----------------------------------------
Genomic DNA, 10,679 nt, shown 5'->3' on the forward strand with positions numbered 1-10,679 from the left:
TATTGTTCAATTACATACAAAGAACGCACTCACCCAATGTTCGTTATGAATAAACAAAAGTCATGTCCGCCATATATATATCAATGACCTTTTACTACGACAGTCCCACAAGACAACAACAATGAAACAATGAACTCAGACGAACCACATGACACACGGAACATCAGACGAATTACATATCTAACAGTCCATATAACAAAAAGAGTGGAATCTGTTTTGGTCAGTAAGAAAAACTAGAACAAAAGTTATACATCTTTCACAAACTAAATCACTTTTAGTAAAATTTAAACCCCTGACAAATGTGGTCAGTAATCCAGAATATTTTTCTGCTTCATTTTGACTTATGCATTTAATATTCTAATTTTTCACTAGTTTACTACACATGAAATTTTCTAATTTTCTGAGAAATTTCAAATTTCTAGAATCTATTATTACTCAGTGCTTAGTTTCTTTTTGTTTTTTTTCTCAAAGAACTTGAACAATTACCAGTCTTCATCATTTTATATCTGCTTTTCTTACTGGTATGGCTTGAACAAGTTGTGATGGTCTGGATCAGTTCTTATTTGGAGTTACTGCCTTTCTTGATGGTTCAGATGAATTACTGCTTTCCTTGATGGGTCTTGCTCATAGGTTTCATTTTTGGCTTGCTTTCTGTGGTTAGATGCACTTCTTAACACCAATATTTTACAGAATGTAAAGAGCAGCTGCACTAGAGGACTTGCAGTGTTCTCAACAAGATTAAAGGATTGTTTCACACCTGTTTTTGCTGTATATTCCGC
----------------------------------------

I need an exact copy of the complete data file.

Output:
Genomic DNA, 10,679 nt, shown 5'->3' on the forward strand with positions numbered 1-10,679 from the left:
TATTGTTCAATTACATACAAAGAACGCACTCACCCAATGTTCGTTATGAATAAACAAAAGTCATGTCCGCCATATATATATCAATGACCTTTTACTACGACAGTCCCACAAGACAACAACAATGAAACAATGAACTCAGACGAACCACATGACACACGGAACATCAGACGAATTACATATCTAACAGTCCATATAACAAAAAGAGTGGAATCTGTTTTGGTCAGTAAGAAAAACTAGAACAAAAGTTATACATCTTTCACAAACTAAATCACTTTTAGTAAAATTTAAACCCCTGACAAATGTGGTCAGTAATCCAGAATATTTTTCTGCTTCATTTTGACTTATGCATTTAATATTCTAATTTTTCACTAGTTTACTACACATGAAATTTTCTAATTTTCTGAGAAATTTCAAATTTCTAGAATCTATTATTACTCAGTGCTTAGTTTCTTTTTGTTTTTTTTCTCAAAGAACTTGAACAATTACCAGTCTTCATCATTTTATATCTGCTTTTCTTACTGGTATGGCTTGAACAAGTTGTGATGGTCTGGATCAGTTCTTATTTGGAGTTACTGCCTTTCTTGATGGTTCAGATGAATTACTGCTTTCCTTGATGGGTCTTGCTCATAGGTTTCATTTTTGGCTTGCTTTCTGTGGTTAGATGCACTTCTTAACACCAATATTTTACAGAATGTAAAGAGCAGCTGCACTAGAGGACTTGCAGTGTTCTCAACAAGATTAAAGGATTGTTTCACACCTGTTTTTGCTGTATATTCCGC